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The fundamental regulations on China’s corporate income tax (CIT) are the CIT Law and its Implementation Guidelines. The CIT Law was recently amended on December 29, 2018 and the CIT Implementation Guidelines was recently amended on April 23, 2019.

According to China’s Corporate Income Tax Law all enterprises (except sole proprietorships and partnerships), including all organizations that generate income in China, are subject to CIT.

CIT taxpayers

All enterprises (except sole proprietorships and partnerships), including all organizations that generate income in China, are subject to CIT. The CIT Law categorizes enterprises into resident enterprises and non-resident enterprises, which are subject to different tax obligations. 

Entity type

Description

Nationality

Resident Enterprise

An enterprise established in China according to Chinese law (including a WFOE, JV, or FICE).

Chinese company

An enterprise established according to foreign law but whose actual administrative organ is located in China.

Foreign company

Non-resident Enterprise

An enterprise established according to foreign law, whose administrative organ is not located in China, but which has an office or establishment in China.

Foreign company

An enterprise established according to foreign law, which does not have an establishment in China, but has income generated from China.

Foreign company

Calculating CIT payable

CIT payable is calculated using the below formula:

CIT PAYABLE = CIT TAXABLE INCOME x CIT RATE - TAX EXEMPTIONS OR REDUCTIONS BASED ON TAX INCENTIVES

[tips title="Important Tip"]CIT is calculated against the company’s net income in a financial year after deducting reasonable business costs and losses – in other words, it is effectively a tax on profits.[/tips]

CIT in China is settled on an annual basis but is often paid quarterly, with adjustments either refunded or carried forward to the next year. The final calculation is based on a company’s year-end audit.

CIT Rates

  • A 25 percent standard CIT rate is applied to resident enterprises and non-resident enterprises with income-generating establishments in China.
  • A 10 percent withholding rate (temporarily reduced from 20 percent) is applied to China-sourced income not related to a non-resident enterprise’s establishments in China, or China income derived by non-resident enterprises without establishments in China.
  • Small and low-profit enterprises are entitled to a reduced CIT rate of 20 percent.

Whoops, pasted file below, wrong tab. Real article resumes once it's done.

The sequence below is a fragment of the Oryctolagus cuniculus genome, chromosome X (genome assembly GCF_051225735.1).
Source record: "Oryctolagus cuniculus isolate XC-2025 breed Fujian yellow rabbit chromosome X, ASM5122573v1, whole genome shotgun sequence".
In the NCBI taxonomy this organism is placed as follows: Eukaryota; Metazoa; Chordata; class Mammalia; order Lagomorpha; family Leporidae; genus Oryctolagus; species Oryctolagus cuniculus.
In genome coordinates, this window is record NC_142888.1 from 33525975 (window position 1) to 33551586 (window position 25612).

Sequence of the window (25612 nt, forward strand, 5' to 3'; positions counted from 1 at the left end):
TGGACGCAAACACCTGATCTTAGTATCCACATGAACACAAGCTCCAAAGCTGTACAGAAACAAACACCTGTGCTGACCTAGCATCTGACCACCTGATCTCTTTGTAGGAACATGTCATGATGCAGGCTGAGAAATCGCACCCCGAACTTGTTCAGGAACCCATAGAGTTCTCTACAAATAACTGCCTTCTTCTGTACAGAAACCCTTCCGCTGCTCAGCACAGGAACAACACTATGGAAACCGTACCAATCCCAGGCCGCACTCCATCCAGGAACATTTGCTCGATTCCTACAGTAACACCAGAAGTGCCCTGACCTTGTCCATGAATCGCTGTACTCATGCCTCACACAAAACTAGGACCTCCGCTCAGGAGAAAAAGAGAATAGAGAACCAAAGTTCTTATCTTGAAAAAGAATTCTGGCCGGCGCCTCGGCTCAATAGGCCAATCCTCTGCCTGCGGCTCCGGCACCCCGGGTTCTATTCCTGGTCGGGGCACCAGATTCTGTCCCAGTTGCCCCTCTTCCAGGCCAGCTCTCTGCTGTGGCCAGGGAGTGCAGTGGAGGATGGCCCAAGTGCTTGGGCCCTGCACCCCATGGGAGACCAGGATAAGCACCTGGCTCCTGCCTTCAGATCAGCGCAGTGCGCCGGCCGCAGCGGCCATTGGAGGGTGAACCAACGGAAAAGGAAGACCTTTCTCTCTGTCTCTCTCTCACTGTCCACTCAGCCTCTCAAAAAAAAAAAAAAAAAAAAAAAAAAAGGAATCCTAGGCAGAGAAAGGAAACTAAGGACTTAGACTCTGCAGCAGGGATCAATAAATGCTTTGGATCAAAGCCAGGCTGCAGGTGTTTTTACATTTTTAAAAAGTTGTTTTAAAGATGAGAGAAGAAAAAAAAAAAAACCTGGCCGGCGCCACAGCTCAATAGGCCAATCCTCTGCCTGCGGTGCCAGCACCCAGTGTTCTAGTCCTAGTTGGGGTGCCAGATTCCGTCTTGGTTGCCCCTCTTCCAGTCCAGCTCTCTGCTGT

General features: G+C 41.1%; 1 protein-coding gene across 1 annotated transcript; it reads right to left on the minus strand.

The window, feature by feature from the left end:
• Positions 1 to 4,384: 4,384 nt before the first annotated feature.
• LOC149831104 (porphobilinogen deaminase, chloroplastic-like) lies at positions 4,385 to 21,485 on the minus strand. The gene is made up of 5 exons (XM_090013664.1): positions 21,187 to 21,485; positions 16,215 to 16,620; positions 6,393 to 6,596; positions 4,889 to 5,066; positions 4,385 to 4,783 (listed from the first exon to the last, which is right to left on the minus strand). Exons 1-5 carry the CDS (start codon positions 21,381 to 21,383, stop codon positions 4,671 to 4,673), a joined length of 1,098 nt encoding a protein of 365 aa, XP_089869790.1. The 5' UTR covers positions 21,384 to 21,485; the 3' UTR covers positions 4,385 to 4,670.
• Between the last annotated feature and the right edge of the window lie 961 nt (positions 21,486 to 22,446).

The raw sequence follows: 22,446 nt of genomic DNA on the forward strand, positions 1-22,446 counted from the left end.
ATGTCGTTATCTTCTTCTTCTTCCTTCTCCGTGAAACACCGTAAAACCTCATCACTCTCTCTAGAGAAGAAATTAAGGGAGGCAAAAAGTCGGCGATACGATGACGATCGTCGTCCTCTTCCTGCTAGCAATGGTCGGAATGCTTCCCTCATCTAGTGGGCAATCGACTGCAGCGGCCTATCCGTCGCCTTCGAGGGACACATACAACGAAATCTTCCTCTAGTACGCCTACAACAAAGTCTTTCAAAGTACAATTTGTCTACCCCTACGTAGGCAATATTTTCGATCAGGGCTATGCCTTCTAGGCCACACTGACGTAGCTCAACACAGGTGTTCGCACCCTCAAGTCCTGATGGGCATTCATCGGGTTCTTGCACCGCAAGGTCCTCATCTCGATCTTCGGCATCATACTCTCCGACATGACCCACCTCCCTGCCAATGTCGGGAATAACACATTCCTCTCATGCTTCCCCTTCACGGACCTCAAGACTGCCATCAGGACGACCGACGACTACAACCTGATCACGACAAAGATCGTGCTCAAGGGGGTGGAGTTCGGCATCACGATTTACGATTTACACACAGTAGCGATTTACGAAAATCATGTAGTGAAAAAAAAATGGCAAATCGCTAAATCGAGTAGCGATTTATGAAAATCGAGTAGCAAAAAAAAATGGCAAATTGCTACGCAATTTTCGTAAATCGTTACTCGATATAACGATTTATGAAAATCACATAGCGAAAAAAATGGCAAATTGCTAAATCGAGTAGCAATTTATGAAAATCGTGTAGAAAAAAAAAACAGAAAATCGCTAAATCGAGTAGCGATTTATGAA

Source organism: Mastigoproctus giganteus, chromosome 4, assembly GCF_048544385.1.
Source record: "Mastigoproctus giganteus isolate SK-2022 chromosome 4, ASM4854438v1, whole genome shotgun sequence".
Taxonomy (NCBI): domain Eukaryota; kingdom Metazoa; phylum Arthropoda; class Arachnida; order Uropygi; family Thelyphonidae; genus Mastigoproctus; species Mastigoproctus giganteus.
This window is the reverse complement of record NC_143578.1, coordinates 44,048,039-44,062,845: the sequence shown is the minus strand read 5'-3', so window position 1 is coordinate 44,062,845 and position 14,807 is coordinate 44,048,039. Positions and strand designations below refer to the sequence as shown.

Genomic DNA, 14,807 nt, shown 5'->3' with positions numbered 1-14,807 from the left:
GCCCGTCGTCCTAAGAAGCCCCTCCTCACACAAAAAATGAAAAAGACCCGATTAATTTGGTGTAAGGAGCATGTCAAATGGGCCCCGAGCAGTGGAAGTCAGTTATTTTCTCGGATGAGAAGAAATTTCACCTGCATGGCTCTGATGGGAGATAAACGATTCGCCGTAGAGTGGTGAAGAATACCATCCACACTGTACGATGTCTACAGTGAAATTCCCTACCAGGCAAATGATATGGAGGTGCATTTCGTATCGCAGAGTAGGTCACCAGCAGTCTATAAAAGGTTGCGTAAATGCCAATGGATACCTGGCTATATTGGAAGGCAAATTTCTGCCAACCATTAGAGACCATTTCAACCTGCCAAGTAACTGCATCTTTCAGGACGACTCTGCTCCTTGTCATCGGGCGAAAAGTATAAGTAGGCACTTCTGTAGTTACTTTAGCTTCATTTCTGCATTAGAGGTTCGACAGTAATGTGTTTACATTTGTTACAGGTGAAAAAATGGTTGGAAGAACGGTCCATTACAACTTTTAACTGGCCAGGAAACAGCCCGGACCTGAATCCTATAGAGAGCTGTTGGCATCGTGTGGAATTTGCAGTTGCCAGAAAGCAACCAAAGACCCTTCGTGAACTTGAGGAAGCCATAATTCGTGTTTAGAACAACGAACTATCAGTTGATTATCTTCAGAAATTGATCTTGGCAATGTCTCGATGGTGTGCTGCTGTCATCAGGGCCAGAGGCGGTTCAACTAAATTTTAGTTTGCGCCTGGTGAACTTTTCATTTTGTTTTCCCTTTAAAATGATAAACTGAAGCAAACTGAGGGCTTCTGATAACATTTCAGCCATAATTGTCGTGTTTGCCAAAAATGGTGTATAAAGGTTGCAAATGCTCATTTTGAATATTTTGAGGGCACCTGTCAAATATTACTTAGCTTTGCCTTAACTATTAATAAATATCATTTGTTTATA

• A reduced CIT rate of 15 percent applies to certain type of enterprise such as high-tech enterprises or enterprises registered in special zones such as enterprises engaging in encouraged sectors in Hainan.

CIT taxable income

CIT taxable income is calculated on an accrual basis, meaning that income items are recorded when they are earned and deductions are recorded when expenses are incurred. There are two ways of calculating taxable income: the direct method and the indirect method.

Direct method

The formula for calculating taxable income under the direct method is as follows:

CIT TAXABLE INCOME= GROSS INCOME - NON-TAXABLE INCOME - TAX EXEMPT INCOME - DEDUCTIONS - ALLOWABLE LOSSES CARRIED FROM PREVIOUS TAX YEAR

Gross income refers to income in currency and non-currency forms received by the enterprise from various sources, including income from the sales of goods; provision of services; transfer of property; equity investments, such as dividends and profit distribution; as well as interests, rents, and royalties.

Non-taxable income includes fiscal appropriations (e.g., government subsidies to enterprises), governmental administration charges and government funds lawfully collected and brought under relevant laws, as well as other non-taxable income stipulated by the State Council.

Tax-exempt income includes:

  • Income from interest on government bonds;
  • Dividends, bonuses, and other income from equity investment between qualified resident enterprises;
  • Dividends, bonuses, and other income from equity investment received from a resident enterprise by a non-resident enterprise with an establishment or premises in China, with which the income has an actual connection; and
  • Income of qualified non-profit organizations.

Deductions from gross income include reasonable expenditure incurred in relation to income received by an enterprise, such as costs, expenses, taxes (except CIT and VAT) and losses; charitable donations and gifts within 12 percent of the gross annual profit; reasonable depreciation of fixed assets; amortization of intangible assets; amortization of long-term prepaid expenses; inventory cost; net value of an asset transferred; and other deductions stipulated by laws and regulations.